>DNA evidence from the victim's clothing and a cell phone video led to the arrest of Gopher football player Dominic Jones.
Hennepin County officials charged University football player Dominic Jones, 20, with third-degree sexual assault Monday. Police arrested Jones, a junior, Sunday night in connection with the April arrests of three fellow football players.
After being arraigned, Jones posted his $25,000 bail Tuesday afternoon.
Jones was charged with the felony after police recovered a cell phone video of Jones performing a sex act on a woman who was "physically helpless," according to the criminal complaint.
Jones did not enter a plea Tuesday, but his attorney, Earl Gray, said Jones will plead not guilty.
'The charge is a serious one'
Hennepin County Attorney Mike Freeman said the 18-year-old woman had an estimated blood alcohol content of at least .30 percent - more than three times the legal limit for of-age drivers - at the time of the alleged incident.
The woman is not a University student.
"Today's charge represents a significant next step in this case," Freeman said at a press conference. "The charge is a serious one."
Jones faces up to 15 years in prison and $30,000 in fines if convicted.
Alex Daniels and Keith Massey, both 20, and E.J. Jones, 19, were arrested April 6 in connection with the alleged rape. Authorities released the players three days later without charges, pending further investigation.
Upon their release, all three players denied the rape
Dominic Jones and E.J. Jones are not related, but Dominic Jones is Massey's half brother. Dominic Jones, Daniels and Massey played high school football together in Columbus, Ohio.
Daniels, Massey and E.J. Jones are still suspects in the case and charges against them could be filed later, Freeman said.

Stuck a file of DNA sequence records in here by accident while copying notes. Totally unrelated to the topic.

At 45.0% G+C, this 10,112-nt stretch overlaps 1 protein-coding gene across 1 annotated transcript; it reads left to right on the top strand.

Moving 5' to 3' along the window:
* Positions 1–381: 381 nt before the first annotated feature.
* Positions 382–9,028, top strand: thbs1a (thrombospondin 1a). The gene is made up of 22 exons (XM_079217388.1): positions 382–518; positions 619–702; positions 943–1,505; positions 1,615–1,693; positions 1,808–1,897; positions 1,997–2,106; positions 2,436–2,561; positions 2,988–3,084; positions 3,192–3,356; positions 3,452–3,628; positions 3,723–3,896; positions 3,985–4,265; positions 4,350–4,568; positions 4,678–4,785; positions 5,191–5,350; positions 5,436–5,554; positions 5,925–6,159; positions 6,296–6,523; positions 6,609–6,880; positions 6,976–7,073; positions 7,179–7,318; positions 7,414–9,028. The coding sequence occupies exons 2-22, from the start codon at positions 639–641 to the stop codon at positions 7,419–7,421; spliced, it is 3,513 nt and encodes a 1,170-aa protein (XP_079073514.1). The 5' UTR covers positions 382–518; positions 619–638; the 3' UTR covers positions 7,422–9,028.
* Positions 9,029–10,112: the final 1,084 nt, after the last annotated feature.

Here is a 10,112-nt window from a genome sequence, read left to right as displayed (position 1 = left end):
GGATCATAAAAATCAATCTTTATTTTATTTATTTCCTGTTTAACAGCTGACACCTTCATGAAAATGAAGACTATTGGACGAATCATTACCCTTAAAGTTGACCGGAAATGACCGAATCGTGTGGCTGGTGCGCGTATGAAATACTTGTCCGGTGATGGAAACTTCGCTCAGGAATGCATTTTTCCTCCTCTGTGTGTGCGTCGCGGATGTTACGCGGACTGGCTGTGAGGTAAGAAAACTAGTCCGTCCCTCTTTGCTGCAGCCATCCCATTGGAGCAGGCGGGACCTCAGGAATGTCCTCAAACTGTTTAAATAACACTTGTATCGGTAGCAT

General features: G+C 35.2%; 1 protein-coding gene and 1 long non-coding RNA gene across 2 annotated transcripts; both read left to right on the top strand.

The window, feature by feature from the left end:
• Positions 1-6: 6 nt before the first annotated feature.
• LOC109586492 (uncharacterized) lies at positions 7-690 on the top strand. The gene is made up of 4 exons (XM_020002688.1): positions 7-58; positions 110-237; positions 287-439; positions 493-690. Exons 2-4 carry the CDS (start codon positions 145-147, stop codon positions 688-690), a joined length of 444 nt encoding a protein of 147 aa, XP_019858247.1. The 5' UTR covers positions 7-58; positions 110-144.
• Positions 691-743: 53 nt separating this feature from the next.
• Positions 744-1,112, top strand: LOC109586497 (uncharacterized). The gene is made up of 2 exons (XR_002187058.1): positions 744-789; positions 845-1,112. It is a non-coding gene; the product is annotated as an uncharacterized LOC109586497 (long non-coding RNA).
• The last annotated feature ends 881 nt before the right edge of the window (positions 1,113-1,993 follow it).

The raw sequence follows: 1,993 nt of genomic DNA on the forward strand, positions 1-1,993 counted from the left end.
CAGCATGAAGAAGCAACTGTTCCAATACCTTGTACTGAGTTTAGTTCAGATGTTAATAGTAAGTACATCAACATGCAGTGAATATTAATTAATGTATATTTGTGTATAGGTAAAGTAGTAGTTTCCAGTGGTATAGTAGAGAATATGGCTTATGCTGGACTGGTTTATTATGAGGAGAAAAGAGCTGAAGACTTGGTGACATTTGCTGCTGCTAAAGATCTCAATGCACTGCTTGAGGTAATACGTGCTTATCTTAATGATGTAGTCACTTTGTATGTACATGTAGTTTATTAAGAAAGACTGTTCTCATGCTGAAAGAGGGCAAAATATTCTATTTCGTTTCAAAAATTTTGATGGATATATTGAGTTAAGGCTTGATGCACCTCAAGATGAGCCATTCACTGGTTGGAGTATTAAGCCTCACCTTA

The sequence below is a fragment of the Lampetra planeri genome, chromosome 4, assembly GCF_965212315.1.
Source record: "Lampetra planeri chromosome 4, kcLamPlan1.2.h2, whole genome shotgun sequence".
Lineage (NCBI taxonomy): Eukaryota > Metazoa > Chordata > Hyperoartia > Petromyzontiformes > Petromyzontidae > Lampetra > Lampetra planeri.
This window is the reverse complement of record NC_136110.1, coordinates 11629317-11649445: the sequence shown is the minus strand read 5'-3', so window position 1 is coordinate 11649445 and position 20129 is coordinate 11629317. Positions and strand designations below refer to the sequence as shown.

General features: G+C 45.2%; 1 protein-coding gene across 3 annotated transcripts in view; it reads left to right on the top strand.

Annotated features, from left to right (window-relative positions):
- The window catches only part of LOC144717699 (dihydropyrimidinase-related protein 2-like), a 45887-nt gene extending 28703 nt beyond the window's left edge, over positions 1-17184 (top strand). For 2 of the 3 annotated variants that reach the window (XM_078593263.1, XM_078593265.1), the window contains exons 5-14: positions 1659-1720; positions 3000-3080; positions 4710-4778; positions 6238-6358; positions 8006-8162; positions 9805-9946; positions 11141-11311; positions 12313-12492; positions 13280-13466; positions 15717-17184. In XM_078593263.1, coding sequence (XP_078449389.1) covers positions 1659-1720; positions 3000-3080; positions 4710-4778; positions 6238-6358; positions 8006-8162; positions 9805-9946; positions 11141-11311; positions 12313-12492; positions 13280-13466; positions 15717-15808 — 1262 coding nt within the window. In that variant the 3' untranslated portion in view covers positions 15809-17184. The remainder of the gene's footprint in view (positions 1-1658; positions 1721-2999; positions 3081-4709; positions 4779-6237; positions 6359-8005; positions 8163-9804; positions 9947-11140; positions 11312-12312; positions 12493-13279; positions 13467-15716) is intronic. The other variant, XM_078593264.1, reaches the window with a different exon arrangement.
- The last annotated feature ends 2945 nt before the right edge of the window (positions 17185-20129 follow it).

According to court documents, an individual listed only as "R.M." brought the woman to his University Village apartment where the rape allegedly took place.
University Police Chief Greg Hestness confirmed this individual's identity as Robert McField, a former Gopher football player.
McField, who shared the apartment with Daniels, Massey and E.J. Jones, was suspended from the football team and ultimately dismissed from the University when felony charges against him came to light.
He pled guilty to two reduced counts of second-degree robbery and one count of armed criminal action in St. Louis.
He is currently serving a 12-year prison sentence, but Hestness said McField is not a suspect in the alleged rape.
"There's no evidence that he forced anybody to take part in any sexual activity and we don't think he did. He brought the young woman there, but that's not a crime in itself," Hestness said.
In the apartment
At the apartment, the report states, McField challenged the woman to a drinking contest.
According to the criminal complaint, the woman drank heavily and Daniels, Massey and E.J. Jones "took turns having sex with her" before she later passed out on the living room couch.
The report also stated Daniels, Massey and E.J. Jones consumed no alcohol.
University junior Emma Jo Howitz, who is a friend of the three initially arrested players, was at the apartment the night of the alleged rape. She said her friends wouldn't have forced a woman to have sex with them.
"If a girl wants to do something with them, oh yeah, they're going to be all for it, but if a girl says no, they'll leave her alone," she said. "They don't need to sit here and have to try to push a girl against her will to do that. They have enough other girls who want to do something with them."
Howitz said she was in and out of the apartment throughout the night, but did not return after 11:45 p.m. April 3, which would have been before the rape.
Freeman said Dominic Jones arrived at the apartment later and performed a sex act on the woman, which Daniels recorded on his cell phone.
"The sex act was recorded on the cell phone video, which was later deleted," Freeman said. "A short portion of the deleted video was recovered as a result of some fine police work and painstaking forensic evidence."
The Bureau of Investigations and the Secret Service examined the cell phone at the request of the police, according to court documents.
Detectives determined the video was recorded during the early morning hours of April 4, when the woman said she was assaulted.
"A picture is worth a thousand words," Freeman said, "and that cell phone video really reflects what happened at that point in time."
Dominic Jones became a suspect about one or two weeks after the original arrests were made, following the cell phone video's recovery, Freeman said.
"We didn't know about the cell phone video at the time the other three were originally arrested. We learned of that much later," he said.